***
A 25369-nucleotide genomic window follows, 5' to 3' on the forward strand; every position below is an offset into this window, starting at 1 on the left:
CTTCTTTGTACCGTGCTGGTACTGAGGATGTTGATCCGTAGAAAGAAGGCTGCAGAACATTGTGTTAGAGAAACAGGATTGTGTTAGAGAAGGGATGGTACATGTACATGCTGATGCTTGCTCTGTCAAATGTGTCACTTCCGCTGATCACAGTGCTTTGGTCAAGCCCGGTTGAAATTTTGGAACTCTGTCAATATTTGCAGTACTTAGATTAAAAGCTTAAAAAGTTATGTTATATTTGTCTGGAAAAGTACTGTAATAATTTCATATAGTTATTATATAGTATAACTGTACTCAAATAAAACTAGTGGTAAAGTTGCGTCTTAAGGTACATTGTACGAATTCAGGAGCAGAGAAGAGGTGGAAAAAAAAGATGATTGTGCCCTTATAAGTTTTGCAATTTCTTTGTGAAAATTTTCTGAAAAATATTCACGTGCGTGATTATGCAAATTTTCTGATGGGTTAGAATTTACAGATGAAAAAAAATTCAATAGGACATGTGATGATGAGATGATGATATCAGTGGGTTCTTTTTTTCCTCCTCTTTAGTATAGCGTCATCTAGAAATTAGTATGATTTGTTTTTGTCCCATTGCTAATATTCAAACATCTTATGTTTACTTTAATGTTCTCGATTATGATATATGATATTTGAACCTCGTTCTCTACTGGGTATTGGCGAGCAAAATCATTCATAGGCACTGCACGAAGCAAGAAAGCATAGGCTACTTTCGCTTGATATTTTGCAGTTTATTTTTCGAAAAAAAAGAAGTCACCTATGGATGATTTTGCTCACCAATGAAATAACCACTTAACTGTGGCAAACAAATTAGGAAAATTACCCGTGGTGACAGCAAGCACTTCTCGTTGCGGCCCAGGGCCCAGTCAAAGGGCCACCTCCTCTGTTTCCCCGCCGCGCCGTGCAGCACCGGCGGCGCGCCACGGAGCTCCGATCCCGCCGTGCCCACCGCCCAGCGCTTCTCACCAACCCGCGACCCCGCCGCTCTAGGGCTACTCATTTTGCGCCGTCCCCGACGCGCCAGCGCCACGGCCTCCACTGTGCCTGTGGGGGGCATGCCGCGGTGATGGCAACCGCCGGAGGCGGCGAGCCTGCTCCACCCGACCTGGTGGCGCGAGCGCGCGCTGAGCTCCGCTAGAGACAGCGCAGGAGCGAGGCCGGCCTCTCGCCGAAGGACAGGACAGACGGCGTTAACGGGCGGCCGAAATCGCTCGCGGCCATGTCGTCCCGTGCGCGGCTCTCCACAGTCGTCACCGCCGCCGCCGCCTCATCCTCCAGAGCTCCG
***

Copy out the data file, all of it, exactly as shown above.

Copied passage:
A 25369-nucleotide genomic window follows, 5' to 3' on the forward strand; every position below is an offset into this window, starting at 1 on the left:
CTTCTTTGTACCGTGCTGGTACTGAGGATGTTGATCCGTAGAAAGAAGGCTGCAGAACATTGTGTTAGAGAAACAGGATTGTGTTAGAGAAGGGATGGTACATGTACATGCTGATGCTTGCTCTGTCAAATGTGTCACTTCCGCTGATCACAGTGCTTTGGTCAAGCCCGGTTGAAATTTTGGAACTCTGTCAATATTTGCAGTACTTAGATTAAAAGCTTAAAAAGTTATGTTATATTTGTCTGGAAAAGTACTGTAATAATTTCATATAGTTATTATATAGTATAACTGTACTCAAATAAAACTAGTGGTAAAGTTGCGTCTTAAGGTACATTGTACGAATTCAGGAGCAGAGAAGAGGTGGAAAAAAAAGATGATTGTGCCCTTATAAGTTTTGCAATTTCTTTGTGAAAATTTTCTGAAAAATATTCACGTGCGTGATTATGCAAATTTTCTGATGGGTTAGAATTTACAGATGAAAAAAAATTCAATAGGACATGTGATGATGAGATGATGATATCAGTGGGTTCTTTTTTTCCTCCTCTTTAGTATAGCGTCATCTAGAAATTAGTATGATTTGTTTTTGTCCCATTGCTAATATTCAAACATCTTATGTTTACTTTAATGTTCTCGATTATGATATATGATATTTGAACCTCGTTCTCTACTGGGTATTGGCGAGCAAAATCATTCATAGGCACTGCACGAAGCAAGAAAGCATAGGCTACTTTCGCTTGATATTTTGCAGTTTATTTTTCGAAAAAAAAGAAGTCACCTATGGATGATTTTGCTCACCAATGAAATAACCACTTAACTGTGGCAAACAAATTAGGAAAATTACCCGTGGTGACAGCAAGCACTTCTCGTTGCGGCCCAGGGCCCAGTCAAAGGGCCACCTCCTCTGTTTCCCCGCCGCGCCGTGCAGCACCGGCGGCGCGCCACGGAGCTCCGATCCCGCCGTGCCCACCGCCCAGCGCTTCTCACCAACCCGCGACCCCGCCGCTCTAGGGCTACTCATTTTGCGCCGTCCCCGACGCGCCAGCGCCACGGCCTCCACTGTGCCTGTGGGGGGCATGCCGCGGTGATGGCAACCGCCGGAGGCGGCGAGCCTGCTCCACCCGACCTGGTGGCGCGAGCGCGCGCTGAGCTCCGCTAGAGACAGCGCAGGAGCGAGGCCGGCCTCTCGCCGAAGGACAGGACAGACGGCGTTAACGGGCGGCCGAAATCGCTCGCGGCCATGTCGTCCCGTGCGCGGCTCTCCACAGTCGTCACCGCCGCCGCCGCCTCATCCTCCAGAGCTCCG